I'd actually say once. They could try to get a second appeal, but SCOTUS would never take this case. They typically only take cases where there's an issue of civil right on constitutionality. Neither is the case here.

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Re: So

They could also theoretically have the case heard before the entire Court of Appeal rather than just the usual three-judge panel. As for SCOTUS, they MIGHT take up the issue if it raises a fundamental question on what constitutes a fair interstate trade agreement (something directly in the federal government's jurisdiction).

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LDS
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Apple didn't try to get the best price (aka the lower one), and Apple is ot "any business".

It wanted prices to raise so its cut on sales would have been higher - while increasing prices for competitors too that had not the agency model so they couldn't compete any longer.

And it could attempt it because it was Apple, it if was another unknown business trying to enter that market it would have never had that power. Why Apple didn't ask to get books at Amazon costs? Simple: because Apple likes to force its high fees on whatever it allows on its devices. It's a mafia-like approach.

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Anonymous Coward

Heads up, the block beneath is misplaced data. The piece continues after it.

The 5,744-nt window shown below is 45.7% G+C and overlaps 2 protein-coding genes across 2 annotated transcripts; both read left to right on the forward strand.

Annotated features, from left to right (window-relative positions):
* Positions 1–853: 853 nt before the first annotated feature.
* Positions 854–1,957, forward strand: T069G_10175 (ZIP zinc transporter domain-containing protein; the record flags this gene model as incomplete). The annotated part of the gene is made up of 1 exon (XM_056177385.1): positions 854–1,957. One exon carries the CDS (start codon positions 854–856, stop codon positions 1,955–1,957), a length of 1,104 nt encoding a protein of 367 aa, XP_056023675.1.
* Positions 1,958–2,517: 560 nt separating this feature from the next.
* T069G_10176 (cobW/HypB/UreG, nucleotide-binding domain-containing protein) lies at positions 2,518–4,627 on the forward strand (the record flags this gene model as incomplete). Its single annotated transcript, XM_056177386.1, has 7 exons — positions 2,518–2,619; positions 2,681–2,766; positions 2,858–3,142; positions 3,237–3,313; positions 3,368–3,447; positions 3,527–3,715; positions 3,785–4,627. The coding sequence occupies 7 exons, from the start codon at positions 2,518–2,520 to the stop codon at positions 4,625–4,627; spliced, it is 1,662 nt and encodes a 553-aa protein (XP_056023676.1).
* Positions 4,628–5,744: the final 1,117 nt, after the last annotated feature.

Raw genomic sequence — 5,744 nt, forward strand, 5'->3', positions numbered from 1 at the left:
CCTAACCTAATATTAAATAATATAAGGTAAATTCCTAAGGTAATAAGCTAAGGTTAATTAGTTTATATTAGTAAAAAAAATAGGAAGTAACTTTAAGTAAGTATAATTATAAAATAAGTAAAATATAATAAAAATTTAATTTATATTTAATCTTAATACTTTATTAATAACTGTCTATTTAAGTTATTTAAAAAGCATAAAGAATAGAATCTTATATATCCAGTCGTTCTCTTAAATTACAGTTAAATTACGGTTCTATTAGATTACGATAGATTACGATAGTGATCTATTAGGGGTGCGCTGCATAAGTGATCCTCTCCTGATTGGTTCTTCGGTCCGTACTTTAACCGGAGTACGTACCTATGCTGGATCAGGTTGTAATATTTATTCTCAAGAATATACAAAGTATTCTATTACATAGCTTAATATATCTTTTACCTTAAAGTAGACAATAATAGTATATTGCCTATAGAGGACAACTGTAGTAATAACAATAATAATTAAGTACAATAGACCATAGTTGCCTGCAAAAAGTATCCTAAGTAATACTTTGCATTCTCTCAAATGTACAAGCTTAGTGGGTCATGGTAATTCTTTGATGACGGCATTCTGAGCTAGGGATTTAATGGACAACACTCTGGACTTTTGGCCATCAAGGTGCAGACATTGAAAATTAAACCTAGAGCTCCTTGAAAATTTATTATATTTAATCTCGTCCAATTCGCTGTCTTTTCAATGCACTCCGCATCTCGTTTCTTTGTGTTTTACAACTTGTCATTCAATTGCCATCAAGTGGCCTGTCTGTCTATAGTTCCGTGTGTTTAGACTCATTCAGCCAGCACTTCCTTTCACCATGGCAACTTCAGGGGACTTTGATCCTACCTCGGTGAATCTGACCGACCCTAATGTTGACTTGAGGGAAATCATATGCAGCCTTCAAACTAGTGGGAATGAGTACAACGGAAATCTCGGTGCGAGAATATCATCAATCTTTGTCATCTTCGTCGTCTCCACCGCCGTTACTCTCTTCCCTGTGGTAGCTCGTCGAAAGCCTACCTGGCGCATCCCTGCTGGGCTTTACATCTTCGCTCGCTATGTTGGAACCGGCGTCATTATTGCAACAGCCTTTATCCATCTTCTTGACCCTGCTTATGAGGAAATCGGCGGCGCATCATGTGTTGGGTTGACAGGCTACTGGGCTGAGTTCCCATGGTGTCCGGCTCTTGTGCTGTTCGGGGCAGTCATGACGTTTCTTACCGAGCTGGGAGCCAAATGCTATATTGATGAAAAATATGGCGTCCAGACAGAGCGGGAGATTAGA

Fine them the amount consumers had had to pay in excess of the price before they committed an offence!

Ban them for selling books as punishment for their underhanded dealings.

Jail those responsible.

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Anonymous Coward

Apple: If you find us guilty in ebook price-fix trial, EVERYONE suffers

Apple, your not that influencial! Your just a soft rich toff kid with poor social skills and inhenrent evil.

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Anonymous Coward

It seems Apple is as fricking loopy as those freeman-on-the-land tossers.

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Shudders...

Are generally associated with large surplus mass being shed. Well done then !

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Headmaster

"Settled out of court" - not quite

The publishers have not settled out of court - they have not paid to have their case dismissed. They have stipulated a final judgement that admits guilt and sets major restrictions on their future business model. While they haven't gone through a trial, this is not the same as a criminal prosecution dropping the case - it's the civil equivalent of pleading guilty.